To be admissible, evidence must tend to prove a material issue in the light of human experience. The stocking tops found in defendant's room were relevant to identify defendant because their presence on his dresser and in a drawer thereof among other articles of wearing apparel with a knot or knots tied in the end away from what was formerly the top of the stocking indicates that defendant had some use for women's stocking tops. This interest in women's stocking tops is a circumstance that tends to identify defendant as the person who removed the stockings from the victim and took away the top of one and the whole of the other. Although the presence of the stocking tops in defendant's room was not by itself sufficient to identify defendant as the criminal, it constituted a logical link in the chain of evidence. Evidence that tends to throw light on a fact in dispute may be admitted. The weight to be given such evidence will be determined by the jury.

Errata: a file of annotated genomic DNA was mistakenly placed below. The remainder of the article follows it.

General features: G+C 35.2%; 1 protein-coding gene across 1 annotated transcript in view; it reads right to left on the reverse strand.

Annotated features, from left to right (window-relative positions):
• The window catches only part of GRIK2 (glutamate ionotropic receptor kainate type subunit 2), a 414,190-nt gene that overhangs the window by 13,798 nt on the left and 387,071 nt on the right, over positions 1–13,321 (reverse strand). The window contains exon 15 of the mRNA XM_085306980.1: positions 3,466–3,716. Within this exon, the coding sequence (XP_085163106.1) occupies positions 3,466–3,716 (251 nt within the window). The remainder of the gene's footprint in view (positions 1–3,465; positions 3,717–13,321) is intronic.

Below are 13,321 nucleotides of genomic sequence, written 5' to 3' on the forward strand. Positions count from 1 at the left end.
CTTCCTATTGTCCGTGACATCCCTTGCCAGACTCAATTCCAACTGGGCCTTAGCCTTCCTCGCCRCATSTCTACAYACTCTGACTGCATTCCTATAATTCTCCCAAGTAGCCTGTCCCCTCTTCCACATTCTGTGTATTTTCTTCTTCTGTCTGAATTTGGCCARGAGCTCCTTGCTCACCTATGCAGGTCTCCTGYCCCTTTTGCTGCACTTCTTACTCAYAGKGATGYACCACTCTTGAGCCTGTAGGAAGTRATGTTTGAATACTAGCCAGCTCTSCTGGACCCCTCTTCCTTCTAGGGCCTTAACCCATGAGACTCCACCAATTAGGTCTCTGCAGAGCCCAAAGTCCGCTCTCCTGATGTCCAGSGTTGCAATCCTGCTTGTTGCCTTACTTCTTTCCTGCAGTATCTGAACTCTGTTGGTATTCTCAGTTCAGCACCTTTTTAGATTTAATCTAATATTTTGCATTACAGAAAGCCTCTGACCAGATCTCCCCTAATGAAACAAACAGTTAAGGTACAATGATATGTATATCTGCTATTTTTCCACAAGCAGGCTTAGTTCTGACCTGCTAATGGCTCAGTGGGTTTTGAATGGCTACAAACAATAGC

It is contended that the admission of the stocking tops deprived defendant of a fair trial and therefore denied him due process of law.

The judgments and the order denying a new trial are affirmed.


Evidence concerning the defendant carries with it a greater risk of prejudice than evidence from the scene of the crime. Even though the stocking tops do not match the bottoms, they tend to show that the defendant had a use for stocking tops. Apparently, so did the killer. A person investigating this crime would clearly be interested in the stocking tops found in the defendant's room. In Rule 401's terminology, the presence of the stocking tops makes it more likely that Adamson was the killer than had the stockings not been found. Thus, the evidence is relevant. The problem is that the evidence may seem much more relevant than it is, and therefore may be prejudicial.